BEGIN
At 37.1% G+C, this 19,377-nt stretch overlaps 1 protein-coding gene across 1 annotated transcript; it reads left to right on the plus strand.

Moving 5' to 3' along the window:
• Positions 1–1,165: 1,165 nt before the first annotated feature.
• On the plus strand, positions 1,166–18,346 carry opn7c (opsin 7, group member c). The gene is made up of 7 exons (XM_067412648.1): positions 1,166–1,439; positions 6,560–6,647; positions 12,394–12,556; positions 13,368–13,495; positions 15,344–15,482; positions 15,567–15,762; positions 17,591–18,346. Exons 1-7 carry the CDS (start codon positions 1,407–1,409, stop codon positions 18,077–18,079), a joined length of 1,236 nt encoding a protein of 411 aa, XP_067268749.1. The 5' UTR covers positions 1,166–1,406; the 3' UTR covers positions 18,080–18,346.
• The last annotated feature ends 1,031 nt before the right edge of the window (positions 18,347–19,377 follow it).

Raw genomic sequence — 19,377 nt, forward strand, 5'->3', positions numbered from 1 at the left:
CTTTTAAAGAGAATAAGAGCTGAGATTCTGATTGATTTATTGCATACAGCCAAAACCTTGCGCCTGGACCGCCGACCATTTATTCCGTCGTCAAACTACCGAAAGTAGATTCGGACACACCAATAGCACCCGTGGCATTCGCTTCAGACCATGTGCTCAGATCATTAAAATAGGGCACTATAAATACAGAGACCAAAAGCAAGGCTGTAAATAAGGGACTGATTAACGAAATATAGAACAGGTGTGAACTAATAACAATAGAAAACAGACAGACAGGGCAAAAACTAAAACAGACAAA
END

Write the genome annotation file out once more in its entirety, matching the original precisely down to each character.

At 37.1% G+C, this 19,377-nt stretch overlaps 1 protein-coding gene across 1 annotated transcript; it reads left to right on the plus strand.

Moving 5' to 3' along the window:
• Positions 1–1,165: 1,165 nt before the first annotated feature.
• On the plus strand, positions 1,166–18,346 carry opn7c (opsin 7, group member c). The gene is made up of 7 exons (XM_067412648.1): positions 1,166–1,439; positions 6,560–6,647; positions 12,394–12,556; positions 13,368–13,495; positions 15,344–15,482; positions 15,567–15,762; positions 17,591–18,346. Exons 1-7 carry the CDS (start codon positions 1,407–1,409, stop codon positions 18,077–18,079), a joined length of 1,236 nt encoding a protein of 411 aa, XP_067268749.1. The 5' UTR covers positions 1,166–1,406; the 3' UTR covers positions 18,080–18,346.
• The last annotated feature ends 1,031 nt before the right edge of the window (positions 18,347–19,377 follow it).

Raw genomic sequence — 19,377 nt, forward strand, 5'->3', positions numbered from 1 at the left:
CTTTTAAAGAGAATAAGAGCTGAGATTCTGATTGATTTATTGCATACAGCCAAAACCTTGCGCCTGGACCGCCGACCATTTATTCCGTCGTCAAACTACCGAAAGTAGATTCGGACACACCAATAGCACCCGTGGCATTCGCTTCAGACCATGTGCTCAGATCATTAAAATAGGGCACTATAAATACAGAGACCAAAAGCAAGGCTGTAAATAAGGGACTGATTAACGAAATATAGAACAGGTGTGAACTAATAACAATAGAAAACAGACAGACAGGGCAAAAACTAAAACAGACAAA